Sometimes it makes me sad to hear people see marriage as a burden, or even children as a burden. And the world is trying to show that self-indulgence is like heaven. How irony it is. It is like the man in the anecdote who follow the promotion month of Satan :p But life does not consist in satisfying our selfishness. Life consists in giving it out for others, and that ultimate Other is God. So are we ready to enter heaven? Are we ready to live the life of God? Have we known this God whom we want to live with? This is heaven and that is to be with the one we love. That is why I want heaven, because the one I love is in heaven. And this is why I am confident of entering heaven, because the one I love will not leave me behind. The one I love will not be able to forget about me. I will still be in His mind forever. He will reach out to me when I fall, and He will rescue me from anything that keeps me away from Him. Yes, and His love is stronger than death. I will hear his voice on that day of the resurrection, because I know Him and he knows me. I will arise at sound of His voice and answer Him because I belong to Him, he who is Love himself. Ah, I want to know Him more, to hear His voice more, to love Him more, my Lord, my God, my everything.

But he who enters by the door is the shepherd of the sheep. To him the gatekeeper opens. The sheep hear his voice, and he calls his own sheep by name and leads them out. When he has brought out all his own, he goes before them, and the sheep follow him, for they know his voice. John 10:2-4

What is Indulgence?

July 14, 2008

During the prayer meeting, I announced about the Plenary and the Partial Indulgences that the Pope granted during the period of World Youth Day (read the news here).

For those of you who are not familiar with what Indulgence is, you may want to read a good article by Jimmy Akins.

If I may give an analogy. If you play baseball and suddenly the ball hit the window of your neighbor’s house. What happened? You are in trouble of course. Our deeds have consequences. So what we normally do is that we will go the owner of the house and ask for forgiveness.

Similarly when we sin, we transgress and we hurt God and his people. What we should do? We should go and ask for forgiveness. But is this the end of the story? Of course not.

The mercy and forgiveness will urge us to do more. We will have the urge to “repair” the damage we have done. We will have the urge to repair the window that we hit with our ball. In our spiritual lives, we will do a “penance” to repair the damage that we have caused. That’s why after we go for sacrament of Reconciliation, the priest will give us a penance. Some people call this as the “temporal punishment” due to sin. Back to the analogy of breaking the window, sometimes we felt that repairing the windows sounds like a “punishment”. But it is merely to repair the damage we have caused. The sins has been forgiven, but the damage must still be repaired.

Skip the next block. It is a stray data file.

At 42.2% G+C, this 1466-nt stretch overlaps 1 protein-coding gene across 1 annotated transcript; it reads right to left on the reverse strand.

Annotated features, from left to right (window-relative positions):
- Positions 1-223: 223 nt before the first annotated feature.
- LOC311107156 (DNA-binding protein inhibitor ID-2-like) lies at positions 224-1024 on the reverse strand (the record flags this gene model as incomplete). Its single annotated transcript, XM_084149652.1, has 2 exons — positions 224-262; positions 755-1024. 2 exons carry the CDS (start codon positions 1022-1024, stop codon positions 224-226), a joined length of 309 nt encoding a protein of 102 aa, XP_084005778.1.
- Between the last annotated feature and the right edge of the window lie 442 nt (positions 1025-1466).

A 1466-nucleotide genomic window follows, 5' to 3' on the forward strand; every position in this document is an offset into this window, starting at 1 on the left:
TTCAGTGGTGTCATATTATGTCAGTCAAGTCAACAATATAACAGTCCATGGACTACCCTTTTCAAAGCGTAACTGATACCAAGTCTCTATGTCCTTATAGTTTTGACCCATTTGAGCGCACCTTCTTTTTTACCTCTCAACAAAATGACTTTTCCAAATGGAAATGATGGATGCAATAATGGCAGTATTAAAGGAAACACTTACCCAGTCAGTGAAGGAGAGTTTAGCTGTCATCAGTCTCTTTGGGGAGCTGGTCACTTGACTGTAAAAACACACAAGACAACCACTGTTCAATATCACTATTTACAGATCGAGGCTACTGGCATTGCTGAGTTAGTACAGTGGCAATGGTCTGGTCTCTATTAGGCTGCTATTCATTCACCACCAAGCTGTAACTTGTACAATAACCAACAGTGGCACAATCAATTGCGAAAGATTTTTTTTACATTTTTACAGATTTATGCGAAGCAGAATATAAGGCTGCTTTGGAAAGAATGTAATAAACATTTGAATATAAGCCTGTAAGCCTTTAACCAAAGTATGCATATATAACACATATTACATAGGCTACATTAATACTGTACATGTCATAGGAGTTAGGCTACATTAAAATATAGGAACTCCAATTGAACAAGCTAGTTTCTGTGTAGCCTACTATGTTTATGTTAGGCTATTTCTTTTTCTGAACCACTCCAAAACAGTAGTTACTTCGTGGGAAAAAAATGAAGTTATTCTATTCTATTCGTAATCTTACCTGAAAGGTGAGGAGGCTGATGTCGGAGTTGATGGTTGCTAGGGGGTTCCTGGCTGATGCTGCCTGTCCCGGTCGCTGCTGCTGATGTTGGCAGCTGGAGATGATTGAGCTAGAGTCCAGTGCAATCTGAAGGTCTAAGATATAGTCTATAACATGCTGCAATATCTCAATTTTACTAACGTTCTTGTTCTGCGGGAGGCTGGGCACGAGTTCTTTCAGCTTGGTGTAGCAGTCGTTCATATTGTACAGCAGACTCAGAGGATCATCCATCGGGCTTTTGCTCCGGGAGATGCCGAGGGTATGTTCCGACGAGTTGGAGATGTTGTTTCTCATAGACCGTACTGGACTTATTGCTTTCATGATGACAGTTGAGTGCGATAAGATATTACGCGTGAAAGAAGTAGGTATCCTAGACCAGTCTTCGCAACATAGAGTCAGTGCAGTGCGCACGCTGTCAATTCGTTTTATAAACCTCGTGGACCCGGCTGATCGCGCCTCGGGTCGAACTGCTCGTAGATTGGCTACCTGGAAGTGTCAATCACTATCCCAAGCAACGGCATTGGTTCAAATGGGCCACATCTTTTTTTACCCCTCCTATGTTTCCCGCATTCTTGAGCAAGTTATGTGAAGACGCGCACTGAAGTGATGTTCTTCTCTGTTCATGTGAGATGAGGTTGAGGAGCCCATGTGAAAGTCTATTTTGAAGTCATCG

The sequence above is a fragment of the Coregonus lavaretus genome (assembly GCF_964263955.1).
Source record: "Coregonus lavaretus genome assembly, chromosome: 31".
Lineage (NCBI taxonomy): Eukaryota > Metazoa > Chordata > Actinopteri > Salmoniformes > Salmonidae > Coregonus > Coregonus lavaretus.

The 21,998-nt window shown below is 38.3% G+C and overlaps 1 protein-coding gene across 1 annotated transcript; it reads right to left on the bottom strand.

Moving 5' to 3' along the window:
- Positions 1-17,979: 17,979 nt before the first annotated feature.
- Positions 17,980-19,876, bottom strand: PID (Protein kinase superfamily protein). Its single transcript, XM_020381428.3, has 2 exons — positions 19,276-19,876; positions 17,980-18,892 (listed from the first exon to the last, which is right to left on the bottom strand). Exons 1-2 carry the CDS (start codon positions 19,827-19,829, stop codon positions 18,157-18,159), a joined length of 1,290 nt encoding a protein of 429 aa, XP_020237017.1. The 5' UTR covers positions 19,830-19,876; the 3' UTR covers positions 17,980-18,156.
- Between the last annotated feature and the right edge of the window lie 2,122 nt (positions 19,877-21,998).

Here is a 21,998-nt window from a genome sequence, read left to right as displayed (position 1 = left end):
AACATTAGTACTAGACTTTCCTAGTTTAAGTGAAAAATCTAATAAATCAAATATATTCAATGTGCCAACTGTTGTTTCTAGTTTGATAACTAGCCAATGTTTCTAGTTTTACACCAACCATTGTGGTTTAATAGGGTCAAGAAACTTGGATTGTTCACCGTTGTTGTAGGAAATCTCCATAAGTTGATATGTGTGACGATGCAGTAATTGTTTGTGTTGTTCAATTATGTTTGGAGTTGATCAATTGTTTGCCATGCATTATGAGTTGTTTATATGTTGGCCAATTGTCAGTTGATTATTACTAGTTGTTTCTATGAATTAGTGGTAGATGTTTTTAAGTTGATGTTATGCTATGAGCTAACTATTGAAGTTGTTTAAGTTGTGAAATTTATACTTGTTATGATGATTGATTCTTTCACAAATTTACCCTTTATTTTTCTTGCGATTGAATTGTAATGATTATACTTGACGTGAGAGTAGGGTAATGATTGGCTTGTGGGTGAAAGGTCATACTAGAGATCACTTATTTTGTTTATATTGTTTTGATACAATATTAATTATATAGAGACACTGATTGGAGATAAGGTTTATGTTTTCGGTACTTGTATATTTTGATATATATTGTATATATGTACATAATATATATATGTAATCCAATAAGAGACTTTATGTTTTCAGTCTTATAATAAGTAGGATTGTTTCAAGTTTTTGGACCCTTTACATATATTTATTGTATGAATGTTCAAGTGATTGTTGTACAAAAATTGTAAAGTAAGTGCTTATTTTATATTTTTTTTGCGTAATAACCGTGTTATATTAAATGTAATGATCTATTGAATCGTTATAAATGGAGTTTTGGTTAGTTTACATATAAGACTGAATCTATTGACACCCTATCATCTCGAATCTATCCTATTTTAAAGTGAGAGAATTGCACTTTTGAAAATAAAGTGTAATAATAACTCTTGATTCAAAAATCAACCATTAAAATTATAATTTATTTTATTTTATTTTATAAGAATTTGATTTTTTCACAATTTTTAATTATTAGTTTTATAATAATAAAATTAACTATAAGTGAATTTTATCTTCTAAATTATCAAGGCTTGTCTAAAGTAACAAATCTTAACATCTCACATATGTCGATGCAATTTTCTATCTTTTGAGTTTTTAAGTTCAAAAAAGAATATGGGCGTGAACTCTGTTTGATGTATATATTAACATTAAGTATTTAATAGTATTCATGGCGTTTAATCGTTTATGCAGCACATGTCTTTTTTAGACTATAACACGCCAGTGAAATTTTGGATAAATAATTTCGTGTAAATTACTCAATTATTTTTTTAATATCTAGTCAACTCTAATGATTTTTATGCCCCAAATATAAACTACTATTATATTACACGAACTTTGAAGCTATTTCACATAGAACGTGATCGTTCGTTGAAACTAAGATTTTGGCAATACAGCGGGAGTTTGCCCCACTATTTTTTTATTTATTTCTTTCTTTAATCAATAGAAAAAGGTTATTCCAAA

So what is Indulgence? by definition it is

“n. 1— … the remission before God of the temporal punishment due sins already forgiven as far as their guilt is concerned, which the follower of Christ with the proper dispositions and under certain determined conditions acquires through the intervention of the Church which, as minister of the Redemption, authoritatively dispenses and applies the treasury of the satisfaction won by Christ and the saints.”

Yeah I know it’s a long sentence. But the keywords are: “sins already forgiven”, “remission of temporal punishment”, and “won by Christ and the saints”.

First Indulgence is not forgiving sins. It is given for those sins that “has already been forgiven”. And as the analogy tries to illustrate, it is a remission of temporal punishment, or to repair the damage caused by our sins. And lastly, the satisfaction is won by “Christ and the saints.

So back to the analogy, what happened is that after the owner of the house has forgiven our mistakes, and we feel the urge to repair the window, but somehow that “repairing” has been done because of some good friends of us and the owner.

It is as if a friend of us and a friend of the house owner volunteered to repair the damage for us. Out of Love for sure! Maybe the analogy does not describe it perfectly, but I hope it helps some of us to understand.

The sacrifice of Jesus Christ, and all the saints, their martyrdom, are these “reparing” the damage. This is the treasury of the Church. The bounty of God’s love for his people. And the Church dispenses this love to its members, you and me, simply because we are part of the family.

Sometimes when we made mistake, does not our parents will take the act of repairing the damage? This is the Church, the family of God. But to educate his children, the treasury of this Love is not dispenses without condition. Jesus said, “do not throw the pearls to the dogs”. We, on our parts, must have the attitude, the repentant heart, to acquire this great gifts.

We have been bought by the Precious blood of the Lamb, Jesus Christ. And all the saints have sacrificed their lives, simply so that we can be brought back to the fold, to the family of God.